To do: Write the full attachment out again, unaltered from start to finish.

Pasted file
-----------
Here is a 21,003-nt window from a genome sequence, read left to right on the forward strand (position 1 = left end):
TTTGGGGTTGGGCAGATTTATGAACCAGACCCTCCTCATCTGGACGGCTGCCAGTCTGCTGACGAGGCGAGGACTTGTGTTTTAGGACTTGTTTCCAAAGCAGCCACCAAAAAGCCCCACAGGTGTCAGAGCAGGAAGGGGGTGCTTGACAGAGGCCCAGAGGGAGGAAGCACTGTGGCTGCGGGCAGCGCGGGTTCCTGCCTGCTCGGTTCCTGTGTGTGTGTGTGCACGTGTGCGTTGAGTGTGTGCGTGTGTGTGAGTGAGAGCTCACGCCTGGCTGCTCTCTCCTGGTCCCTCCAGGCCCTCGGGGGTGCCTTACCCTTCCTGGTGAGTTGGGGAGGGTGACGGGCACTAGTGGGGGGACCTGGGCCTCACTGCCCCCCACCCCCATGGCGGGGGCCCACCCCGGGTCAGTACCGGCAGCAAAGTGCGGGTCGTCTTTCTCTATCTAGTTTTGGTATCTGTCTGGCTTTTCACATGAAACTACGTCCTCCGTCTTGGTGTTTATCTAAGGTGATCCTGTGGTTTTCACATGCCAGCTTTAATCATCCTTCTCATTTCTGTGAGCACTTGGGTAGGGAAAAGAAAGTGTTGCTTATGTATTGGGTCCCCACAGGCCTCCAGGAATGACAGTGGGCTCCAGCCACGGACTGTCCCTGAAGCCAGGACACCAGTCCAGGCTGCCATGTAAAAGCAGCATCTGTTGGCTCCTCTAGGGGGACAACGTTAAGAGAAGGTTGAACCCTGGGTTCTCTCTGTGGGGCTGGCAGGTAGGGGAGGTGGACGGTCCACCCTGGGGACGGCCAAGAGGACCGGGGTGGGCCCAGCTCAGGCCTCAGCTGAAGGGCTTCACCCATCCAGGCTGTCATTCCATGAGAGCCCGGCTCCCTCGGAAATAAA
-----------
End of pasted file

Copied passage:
Here is a 21,003-nt window from a genome sequence, read left to right on the forward strand (position 1 = left end):
TTTGGGGTTGGGCAGATTTATGAACCAGACCCTCCTCATCTGGACGGCTGCCAGTCTGCTGACGAGGCGAGGACTTGTGTTTTAGGACTTGTTTCCAAAGCAGCCACCAAAAAGCCCCACAGGTGTCAGAGCAGGAAGGGGGTGCTTGACAGAGGCCCAGAGGGAGGAAGCACTGTGGCTGCGGGCAGCGCGGGTTCCTGCCTGCTCGGTTCCTGTGTGTGTGTGTGCACGTGTGCGTTGAGTGTGTGCGTGTGTGTGAGTGAGAGCTCACGCCTGGCTGCTCTCTCCTGGTCCCTCCAGGCCCTCGGGGGTGCCTTACCCTTCCTGGTGAGTTGGGGAGGGTGACGGGCACTAGTGGGGGGACCTGGGCCTCACTGCCCCCCACCCCCATGGCGGGGGCCCACCCCGGGTCAGTACCGGCAGCAAAGTGCGGGTCGTCTTTCTCTATCTAGTTTTGGTATCTGTCTGGCTTTTCACATGAAACTACGTCCTCCGTCTTGGTGTTTATCTAAGGTGATCCTGTGGTTTTCACATGCCAGCTTTAATCATCCTTCTCATTTCTGTGAGCACTTGGGTAGGGAAAAGAAAGTGTTGCTTATGTATTGGGTCCCCACAGGCCTCCAGGAATGACAGTGGGCTCCAGCCACGGACTGTCCCTGAAGCCAGGACACCAGTCCAGGCTGCCATGTAAAAGCAGCATCTGTTGGCTCCTCTAGGGGGACAACGTTAAGAGAAGGTTGAACCCTGGGTTCTCTCTGTGGGGCTGGCAGGTAGGGGAGGTGGACGGTCCACCCTGGGGACGGCCAAGAGGACCGGGGTGGGCCCAGCTCAGGCCTCAGCTGAAGGGCTTCACCCATCCAGGCTGTCATTCCATGAGAGCCCGGCTCCCTCGGAAATAAA